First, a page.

The phrase “the Spirit of God clothed” is interesting because Paul speaks of Christians being “clothed” with Christ in Galatians. In this passage, “clothed” means the Spirit gave him a message and mission from God and, evidently, the courage to announce it. We see the same expression in —

(Jdg 6:34 ESV)  34 But the Spirit of the LORD clothed Gideon, and he sounded the trumpet, and the Abiezrites were called out to follow him.

(1Ch 12:18 ESV) 18 Then the Spirit clothed Amasai, chief of the thirty, and he said, “We are yours, O David, and with you, O son of Jesse! Peace, peace to you, and peace to your helpers! For your God helps you.” Then David received them and made them officers of his troops.

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10 Responses

  1. 1Ti 1:4 Neither give heed to fables and endless genealogies, which minister questions, rather than godly edifying which is in faith: [so do].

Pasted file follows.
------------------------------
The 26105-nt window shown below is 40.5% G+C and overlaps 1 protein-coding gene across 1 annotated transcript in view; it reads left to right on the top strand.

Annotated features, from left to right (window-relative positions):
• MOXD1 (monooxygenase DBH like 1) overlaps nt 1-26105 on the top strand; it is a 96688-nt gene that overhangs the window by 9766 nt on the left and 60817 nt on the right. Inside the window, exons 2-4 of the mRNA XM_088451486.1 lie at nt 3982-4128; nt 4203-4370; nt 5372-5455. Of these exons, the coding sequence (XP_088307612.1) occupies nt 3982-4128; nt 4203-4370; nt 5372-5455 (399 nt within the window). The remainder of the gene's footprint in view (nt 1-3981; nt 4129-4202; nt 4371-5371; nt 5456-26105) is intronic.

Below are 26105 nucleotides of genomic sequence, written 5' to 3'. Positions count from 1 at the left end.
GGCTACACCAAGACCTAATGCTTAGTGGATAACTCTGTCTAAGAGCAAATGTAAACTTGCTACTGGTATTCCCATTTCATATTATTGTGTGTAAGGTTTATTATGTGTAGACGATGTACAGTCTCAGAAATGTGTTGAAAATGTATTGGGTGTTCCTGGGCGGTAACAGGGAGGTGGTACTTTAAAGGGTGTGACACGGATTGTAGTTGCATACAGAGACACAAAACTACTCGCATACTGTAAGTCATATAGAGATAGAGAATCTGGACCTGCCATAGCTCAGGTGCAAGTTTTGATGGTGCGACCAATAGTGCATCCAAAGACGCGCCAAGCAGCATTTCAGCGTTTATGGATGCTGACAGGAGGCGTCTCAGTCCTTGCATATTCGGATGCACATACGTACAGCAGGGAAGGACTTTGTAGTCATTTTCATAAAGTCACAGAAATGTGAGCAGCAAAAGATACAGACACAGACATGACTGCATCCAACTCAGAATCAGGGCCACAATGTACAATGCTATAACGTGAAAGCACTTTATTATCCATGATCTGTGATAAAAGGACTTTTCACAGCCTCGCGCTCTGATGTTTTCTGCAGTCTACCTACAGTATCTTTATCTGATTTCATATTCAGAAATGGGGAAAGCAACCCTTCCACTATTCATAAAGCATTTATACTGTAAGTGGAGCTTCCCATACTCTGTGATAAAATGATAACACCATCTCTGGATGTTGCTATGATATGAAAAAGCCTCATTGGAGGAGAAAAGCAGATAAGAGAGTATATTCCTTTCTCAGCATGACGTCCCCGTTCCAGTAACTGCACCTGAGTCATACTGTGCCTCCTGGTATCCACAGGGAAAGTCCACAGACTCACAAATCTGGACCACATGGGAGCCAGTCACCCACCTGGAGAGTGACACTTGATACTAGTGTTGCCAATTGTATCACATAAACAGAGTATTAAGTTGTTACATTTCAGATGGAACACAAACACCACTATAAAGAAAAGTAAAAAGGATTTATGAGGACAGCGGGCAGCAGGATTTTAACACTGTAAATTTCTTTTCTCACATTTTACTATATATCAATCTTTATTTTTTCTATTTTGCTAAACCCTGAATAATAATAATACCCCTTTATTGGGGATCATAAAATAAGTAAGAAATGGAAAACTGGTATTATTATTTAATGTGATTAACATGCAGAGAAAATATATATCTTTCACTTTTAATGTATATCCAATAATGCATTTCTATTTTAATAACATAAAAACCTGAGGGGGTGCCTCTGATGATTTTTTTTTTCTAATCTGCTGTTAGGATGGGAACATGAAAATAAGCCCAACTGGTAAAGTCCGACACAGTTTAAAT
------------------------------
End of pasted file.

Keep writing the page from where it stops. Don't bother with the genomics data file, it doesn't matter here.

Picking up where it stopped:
What do you think Paul was referring to in this statement.? Are we to take some stories as fact, and others as fables, if so how do we discern which is which, is it harder to believe the story of Jonah, than that of Elisha, how about Sampson vs Job. Could it be that most if not all these stories within the old testament are justifications for what humans did, “Well God told me to”

  2. clarification, what I mean is, the blood and guts god of the old testament , is not the God Jesus described is it? could it be that God got tired of being misrepresented, be the reason for Jesus Christ.?

  3. Mal 3:6 For I am the LORD, I change not; therefore ye sons of Jacob are not consumed.